The familiar political climate of divisions and infighting in the Los Osos community are bubbling back up in a Los Osos Community Services District Board of Directors race.
Candidates Chuck Cesena and Keith Swanson, who were aligned in past efforts to move the sewage treatment plant out of town, are among seven candidates competing to fill three open four-year seats. They have publicly opposed the two incumbents running, Jon-Erik Storm and Craig Baltimore, for not holding the district’s administration accountable.
In response, Storm, Baltimore and a third candidate, Lou Tornatzky, have teamed up to create a flier — paid for by Storm, saying Cesena and Swanson contributed to the district’s bankruptcy over their past efforts relating to the sewer — and warn voters against their leadership.
Cesena and Swanson supported the 2005 recall of Los Osos CSD board members who favored the project that was ultimately relocated out of town. Cesena won a seat in that election.
The sewage treatment plant is now being built near the cemetery under county control.
Cesena and Swanson have cited issues including problems with accounting and are worried about proper water basin management. They claim that board members don’t effectively scrutinize the decisions of the general manager.
“There’s a lack of efficacy with the district’s meeting,” Cesena said. “Neither of us is happy with the way the district operates.”
But their political opponents say a return to an old style of leadership that they claim cost the district millions of dollars is a bad idea.
“Folks are very weary about the never-ending confrontation, both in the CSD meetings and in anger focused on the county,” Tornatzky said. “They also are very unhappy about the recall, the bankruptcy, and they know which of the current candidates played a key role in those bad old days.”
Storm believes the critiques of the general manager by Cesena and Swanson are a power grab to control district affairs.
The current race’s two other candidates — Paul Malykont and Peter Bresler — haven’t publicly sided with either group of candidates.
Bresler has focused on the buyout of Golden State Water Co., which he supports and says charges exorbitant fees, as a key issue for the district.
Malykont stated in a recent forum that disagreements are OK, as long as the discourse remains civil, because it will help the district reach the best solutions.
Even though the sewage treatment plant is being built by the county, and the district has since moved out of bankruptcy, the opposing groups of candidates acknowledge that the old sewer history has surfaced in this year’s race.
The Storm, Tornatzy and Baltimore flier claims Cesena contributed to legal fees related to the bankruptcy of nearly $1 million and unnecessary settlements that cost the Los Osos community $4.9 million — and that Swanson supported Cesena’s “financially damaging, destructive and detrimental actions.”
But Cesena and Swanson said the recall showed the community didn’t want to build a sewer at the mid-town site, and the sitting board at the time of the recall shouldn’t have initiated construction with an impending vote a few weeks away.
The construction was ultimately stopped, yet it locked the district into financial obligations to pay the contractors and sent the district into debt.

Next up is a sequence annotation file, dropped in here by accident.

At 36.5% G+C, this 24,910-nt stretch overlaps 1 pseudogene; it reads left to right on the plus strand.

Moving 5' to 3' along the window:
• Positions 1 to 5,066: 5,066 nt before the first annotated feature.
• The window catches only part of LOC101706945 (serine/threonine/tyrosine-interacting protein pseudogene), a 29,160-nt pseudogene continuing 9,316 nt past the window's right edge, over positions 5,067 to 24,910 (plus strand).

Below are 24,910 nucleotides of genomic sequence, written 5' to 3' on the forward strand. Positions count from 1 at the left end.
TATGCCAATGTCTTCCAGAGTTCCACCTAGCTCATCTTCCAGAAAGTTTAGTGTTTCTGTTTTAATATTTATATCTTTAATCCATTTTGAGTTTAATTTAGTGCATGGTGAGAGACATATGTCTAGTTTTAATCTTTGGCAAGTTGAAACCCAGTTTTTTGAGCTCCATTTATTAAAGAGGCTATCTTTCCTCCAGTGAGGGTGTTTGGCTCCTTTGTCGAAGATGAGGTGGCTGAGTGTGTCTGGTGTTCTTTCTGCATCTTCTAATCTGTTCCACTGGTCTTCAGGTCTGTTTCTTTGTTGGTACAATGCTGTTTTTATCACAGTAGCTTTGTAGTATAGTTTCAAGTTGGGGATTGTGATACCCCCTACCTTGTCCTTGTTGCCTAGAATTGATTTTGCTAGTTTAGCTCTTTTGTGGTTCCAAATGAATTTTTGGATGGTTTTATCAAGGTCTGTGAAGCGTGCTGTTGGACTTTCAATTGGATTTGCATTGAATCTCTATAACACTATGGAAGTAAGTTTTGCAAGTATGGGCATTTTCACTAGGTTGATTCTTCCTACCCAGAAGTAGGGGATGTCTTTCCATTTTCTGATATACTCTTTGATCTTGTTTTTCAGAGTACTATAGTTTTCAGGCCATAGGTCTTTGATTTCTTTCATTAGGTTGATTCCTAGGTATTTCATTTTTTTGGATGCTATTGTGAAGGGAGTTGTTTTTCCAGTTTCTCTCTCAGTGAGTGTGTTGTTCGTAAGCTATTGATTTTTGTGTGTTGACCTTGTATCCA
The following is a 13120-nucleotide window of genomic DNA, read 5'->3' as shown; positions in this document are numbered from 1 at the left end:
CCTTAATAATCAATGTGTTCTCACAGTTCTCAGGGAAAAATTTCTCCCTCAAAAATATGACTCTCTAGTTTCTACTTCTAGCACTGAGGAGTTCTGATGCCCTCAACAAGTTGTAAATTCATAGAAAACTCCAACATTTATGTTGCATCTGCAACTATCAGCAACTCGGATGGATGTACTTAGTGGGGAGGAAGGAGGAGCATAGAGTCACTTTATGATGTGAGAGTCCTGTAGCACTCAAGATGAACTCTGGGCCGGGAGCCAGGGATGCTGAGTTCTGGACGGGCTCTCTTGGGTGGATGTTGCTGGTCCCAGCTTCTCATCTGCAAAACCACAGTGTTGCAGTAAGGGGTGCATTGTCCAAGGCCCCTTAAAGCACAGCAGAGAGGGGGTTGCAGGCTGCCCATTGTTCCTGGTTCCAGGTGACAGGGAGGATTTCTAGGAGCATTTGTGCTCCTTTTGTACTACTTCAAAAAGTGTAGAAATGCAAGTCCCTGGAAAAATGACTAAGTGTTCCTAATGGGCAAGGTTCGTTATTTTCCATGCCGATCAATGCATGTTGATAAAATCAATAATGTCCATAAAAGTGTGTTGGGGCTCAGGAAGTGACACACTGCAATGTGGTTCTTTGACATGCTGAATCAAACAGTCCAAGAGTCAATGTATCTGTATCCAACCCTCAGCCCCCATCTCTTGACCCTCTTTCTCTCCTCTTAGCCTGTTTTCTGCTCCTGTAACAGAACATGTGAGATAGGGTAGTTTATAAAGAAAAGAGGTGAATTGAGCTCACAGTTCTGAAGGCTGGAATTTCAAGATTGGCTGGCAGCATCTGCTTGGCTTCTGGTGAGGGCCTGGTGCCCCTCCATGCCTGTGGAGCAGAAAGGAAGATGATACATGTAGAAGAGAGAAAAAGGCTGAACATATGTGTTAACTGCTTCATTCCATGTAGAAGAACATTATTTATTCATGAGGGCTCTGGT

“I sincerely care about Los Osos,” Swanson said. “I’m proud that the sewer was moved out of town. But I think this is a sad avenue that they’re taking against us, and we’re not bringing it up. Moving the sewer was what the people wanted.”
Storm moved to Los Osos in 2007 and assumed a seat on the board in February when director David Vogel moved out of the area.
“We’re asking people to compare our records,” Storm said. “… I don’t see myself as part of the old sewer battle. But these guys have targeted me, and I don’t know what I did to draw their ire. It breaks my heart that some of the old battle lines are being drawn.”
Storm has faced criticism from his opponents for his reaction at an advisory committee meeting in September in a heated discussion with a fellow committee member.
At the meeting, Storm used an obscene gesture in a verbal outburst, for which he has since apologized in community forums, on Twitter and in person to the committee member.
“I personally apologized to the man, and he accepted my apology,” Storm said. “I’m not making any excuses.”
That said, the election should be focused on the issues, he added — not “mudslinging about character.”
“I think we need to let the voters decide based on our records,” Storm said.
Another subject that became a political talking point in recent weeks was the airing of a forum organized by Swanson and Cesena and sponsored by the El Moro Democratic Club.
The forum — attended by all candidates except Baltimore and Storm — was not aired on Channel 20 in Los Osos, a government education channel operated by the district through the cable provider AGP.
Though the forum has aired on AGP Channel 21, which airs countywide, Swanson and Cesena felt the district tried to block the forum unfairly.
“The candidate’s forum was conducted as a community benefit to the electorate who are not familiar with all seven candidates,” said Swanson. “There was no other reason.”
But the district requests that AGP follow its guidelines, which include that the sponsor must be a “community-based organization” and the El Moro Democratic Club is a “registered political action committee,” said Kathy Kivley, the district’s general manager.
“Our district legal counsel issued an opinion that LOCSD policy regarding the use of Channel 20 does not include political action committee-sponsored events,” Kivley said.